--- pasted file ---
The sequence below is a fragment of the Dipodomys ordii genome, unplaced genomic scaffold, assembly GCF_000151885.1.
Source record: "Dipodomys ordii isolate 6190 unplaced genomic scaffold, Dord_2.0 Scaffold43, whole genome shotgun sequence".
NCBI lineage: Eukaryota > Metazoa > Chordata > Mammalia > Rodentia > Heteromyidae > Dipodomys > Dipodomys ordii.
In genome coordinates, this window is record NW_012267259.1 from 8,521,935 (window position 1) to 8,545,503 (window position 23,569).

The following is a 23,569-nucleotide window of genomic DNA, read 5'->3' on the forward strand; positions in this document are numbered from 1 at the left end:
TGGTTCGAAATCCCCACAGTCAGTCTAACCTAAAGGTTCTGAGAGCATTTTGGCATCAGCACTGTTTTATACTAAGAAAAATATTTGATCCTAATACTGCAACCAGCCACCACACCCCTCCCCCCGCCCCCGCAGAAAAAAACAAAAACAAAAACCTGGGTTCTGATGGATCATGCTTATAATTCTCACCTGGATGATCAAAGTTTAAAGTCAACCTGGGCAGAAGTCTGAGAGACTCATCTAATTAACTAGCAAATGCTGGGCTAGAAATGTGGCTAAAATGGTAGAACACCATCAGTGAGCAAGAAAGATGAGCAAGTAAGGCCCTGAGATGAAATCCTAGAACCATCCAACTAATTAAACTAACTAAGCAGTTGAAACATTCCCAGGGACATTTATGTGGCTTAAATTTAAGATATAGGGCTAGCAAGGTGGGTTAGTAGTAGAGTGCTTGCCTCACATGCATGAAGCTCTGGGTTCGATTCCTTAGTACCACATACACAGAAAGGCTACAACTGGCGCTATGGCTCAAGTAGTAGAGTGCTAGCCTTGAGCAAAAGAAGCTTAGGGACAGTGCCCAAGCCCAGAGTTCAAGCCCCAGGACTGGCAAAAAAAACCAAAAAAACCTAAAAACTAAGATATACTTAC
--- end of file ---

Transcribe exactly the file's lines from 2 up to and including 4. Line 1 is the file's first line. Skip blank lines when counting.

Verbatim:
Source record: "Dipodomys ordii isolate 6190 unplaced genomic scaffold, Dord_2.0 Scaffold43, whole genome shotgun sequence".
NCBI lineage: Eukaryota > Metazoa > Chordata > Mammalia > Rodentia > Heteromyidae > Dipodomys > Dipodomys ordii.
In genome coordinates, this window is record NW_012267259.1 from 8,521,935 (window position 1) to 8,545,503 (window position 23,569).